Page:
(b c1430; d Oct or Nov 1487). English theorist and composer. His father’s name was William. Nothing is known of his early life, nor where and when he became a Carmelite friar and obtained the master’s degree in sacred theology (in 1467 he is called ‘magister’). He may be identical with the John Otteby, Carmelite friar of the Oxford convent, who was ordained subdeacon on 18 December 1451 in Northampton (Emden, p.1409; the belief that Hothby studied at Oxford in 1435 rests on a mistaken identification, p.969). Before settling in Lucca, where he was installed as chaplain of the altar of S Regolo at the Cathedral of S Martino in February 1467 with the obligation to teach plainchant and polyphony, he had, by his own account (Epistola), travelled in Italy, Germany, France, Great Britain (‘Britania magiore’), and Spain. In the Excitatio quaedam musice artis he refers to his fellow student at the University of Pavia, Johannes Gallicus (here called ‘Johannes Legiensis’); this may have been before Gallicus completed his treatise ...

Article

Jan Kouba

(b Husinec, Bohemia, ?1371; d Konstanz, July 6, 1415). Czech reformer. He was one of the most influential preachers and teachers at Prague University at the beginning of the 15th century. He was burnt at the stake by order of the Council of Konstanz. He has been associated with a number of Latin and Czech hymns, but there is very little evidence to support his authorship; it seems that he arranged the medieval melody ‘Jesu Kriste, štědrý kněže’ (‘Jesus Christ, thou bountiful prince’) in the Jistebnice Hussite hymnbook, and he may also have arranged or translated the texts of several other hymns, but the best-known one attributed to him, ‘Jesus Christus, nostra salus’, is clearly not by him. Some Czech musicologists (e.g. Nejedlý) have described Hus as the innovator of congregational singing in church, but this practice arose in 15th-century Bohemia only after his death. Hus's aesthetic views on music and singing did not deviate from those of the medieval tradition. Thus musical history was influenced only indirectly by him: the Hussite reformation, of which he was the inspiration, constitutes the first significant chapter in the history of Protestant church music in Europe....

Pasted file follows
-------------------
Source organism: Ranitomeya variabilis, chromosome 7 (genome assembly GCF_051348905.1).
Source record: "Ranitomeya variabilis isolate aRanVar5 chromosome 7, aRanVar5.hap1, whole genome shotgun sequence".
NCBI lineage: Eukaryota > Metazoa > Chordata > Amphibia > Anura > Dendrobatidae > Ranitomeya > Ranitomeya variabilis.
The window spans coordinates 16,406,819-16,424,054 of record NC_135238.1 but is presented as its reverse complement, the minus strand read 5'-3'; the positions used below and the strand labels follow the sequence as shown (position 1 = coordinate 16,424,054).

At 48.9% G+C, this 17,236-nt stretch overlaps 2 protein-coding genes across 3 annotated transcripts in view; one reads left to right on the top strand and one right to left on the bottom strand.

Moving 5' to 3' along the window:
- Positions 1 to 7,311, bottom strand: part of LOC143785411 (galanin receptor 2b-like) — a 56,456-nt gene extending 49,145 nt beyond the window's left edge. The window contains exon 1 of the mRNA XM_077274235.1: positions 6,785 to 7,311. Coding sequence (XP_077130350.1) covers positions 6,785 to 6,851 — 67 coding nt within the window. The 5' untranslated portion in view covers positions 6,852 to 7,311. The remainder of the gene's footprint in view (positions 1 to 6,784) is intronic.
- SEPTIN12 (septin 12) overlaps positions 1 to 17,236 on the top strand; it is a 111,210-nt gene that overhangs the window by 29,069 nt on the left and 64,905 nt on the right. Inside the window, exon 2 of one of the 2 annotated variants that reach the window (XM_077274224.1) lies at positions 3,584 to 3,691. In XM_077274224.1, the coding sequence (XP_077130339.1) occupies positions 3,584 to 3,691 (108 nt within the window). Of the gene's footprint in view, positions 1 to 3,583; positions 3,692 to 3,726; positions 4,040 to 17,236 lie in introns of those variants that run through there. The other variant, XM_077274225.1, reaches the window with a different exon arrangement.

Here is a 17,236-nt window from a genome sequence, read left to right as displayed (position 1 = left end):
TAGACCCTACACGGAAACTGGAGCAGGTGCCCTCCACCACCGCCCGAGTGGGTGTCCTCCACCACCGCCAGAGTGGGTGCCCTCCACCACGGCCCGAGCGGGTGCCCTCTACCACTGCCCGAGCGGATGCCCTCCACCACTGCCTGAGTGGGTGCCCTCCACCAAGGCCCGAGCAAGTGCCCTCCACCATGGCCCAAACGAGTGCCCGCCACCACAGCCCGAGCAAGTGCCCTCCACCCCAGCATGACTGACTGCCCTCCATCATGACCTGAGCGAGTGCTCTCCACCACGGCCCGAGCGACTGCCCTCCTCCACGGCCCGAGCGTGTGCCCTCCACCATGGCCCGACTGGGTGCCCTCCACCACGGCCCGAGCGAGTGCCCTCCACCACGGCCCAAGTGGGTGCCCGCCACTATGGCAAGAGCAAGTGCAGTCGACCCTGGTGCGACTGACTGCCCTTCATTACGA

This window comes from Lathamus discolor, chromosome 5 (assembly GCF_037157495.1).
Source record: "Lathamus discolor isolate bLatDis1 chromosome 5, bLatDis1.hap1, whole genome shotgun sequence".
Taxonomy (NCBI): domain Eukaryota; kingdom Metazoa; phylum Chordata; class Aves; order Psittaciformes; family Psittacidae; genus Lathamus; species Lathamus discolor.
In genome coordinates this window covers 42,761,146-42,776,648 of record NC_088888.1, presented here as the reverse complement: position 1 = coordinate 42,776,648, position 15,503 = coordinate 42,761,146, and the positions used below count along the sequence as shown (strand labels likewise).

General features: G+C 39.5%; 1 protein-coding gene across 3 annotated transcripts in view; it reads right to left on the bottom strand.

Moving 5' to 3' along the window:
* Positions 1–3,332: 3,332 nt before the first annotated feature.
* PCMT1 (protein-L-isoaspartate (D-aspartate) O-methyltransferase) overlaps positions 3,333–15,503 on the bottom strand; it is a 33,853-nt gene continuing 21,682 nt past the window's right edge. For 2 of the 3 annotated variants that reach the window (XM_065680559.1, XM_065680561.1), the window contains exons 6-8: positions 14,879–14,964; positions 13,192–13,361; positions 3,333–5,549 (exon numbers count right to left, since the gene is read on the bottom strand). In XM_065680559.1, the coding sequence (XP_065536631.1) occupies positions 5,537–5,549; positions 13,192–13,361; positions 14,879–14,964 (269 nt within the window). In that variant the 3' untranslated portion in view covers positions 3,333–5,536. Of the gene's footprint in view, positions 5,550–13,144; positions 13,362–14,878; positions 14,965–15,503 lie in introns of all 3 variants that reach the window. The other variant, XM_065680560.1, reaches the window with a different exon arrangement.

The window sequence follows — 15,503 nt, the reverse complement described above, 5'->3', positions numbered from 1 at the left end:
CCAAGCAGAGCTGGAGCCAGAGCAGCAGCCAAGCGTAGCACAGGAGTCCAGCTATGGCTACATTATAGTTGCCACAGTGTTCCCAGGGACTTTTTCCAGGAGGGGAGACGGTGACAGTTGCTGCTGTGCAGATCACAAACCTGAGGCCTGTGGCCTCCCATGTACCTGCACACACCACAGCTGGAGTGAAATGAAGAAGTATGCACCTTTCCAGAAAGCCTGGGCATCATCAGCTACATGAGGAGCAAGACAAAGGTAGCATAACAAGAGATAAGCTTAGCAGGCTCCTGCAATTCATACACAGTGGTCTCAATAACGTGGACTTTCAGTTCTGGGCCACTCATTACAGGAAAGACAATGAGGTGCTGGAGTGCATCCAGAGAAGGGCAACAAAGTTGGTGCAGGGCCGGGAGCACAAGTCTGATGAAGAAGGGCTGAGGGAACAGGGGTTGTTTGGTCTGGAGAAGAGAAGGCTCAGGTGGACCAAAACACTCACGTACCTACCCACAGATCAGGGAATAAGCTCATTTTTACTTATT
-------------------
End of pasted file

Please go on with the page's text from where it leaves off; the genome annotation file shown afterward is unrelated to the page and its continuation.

Article

Elżbieta Witkowska-Zaremba

(b Legnica, 1464; d after 1546). German humanist, theorist and composer, active in Poland. He belonged to a German family in Silesia and his true name was probably Weihrauch. In 1494 he began his studies at Kraków University, and later went to Cologne for a time before returning to Kraków in 1501. From 1506 he was probably associated with the Gymnasium of the church of St Maria, Kraków, first as a cantor and from 1514 as rector. In 1511, 1513 and 1520 Liban lectured at Kraków University. About 1530 he travelled to the abbey of St Florian, near Linz. Among his many writings are two music treatises: De accentuum ecclesiasticorum exquisita ratione and De musicae laudibus oratio (both Kraków, c1539). There are also passages on music in his De philosophiae laudibus oratio (Kraków, 1537). All three treatises are reprinted in MMP, ser.D, vi–viii (1975–6...

Article

Klaus Wolfgang Niemöller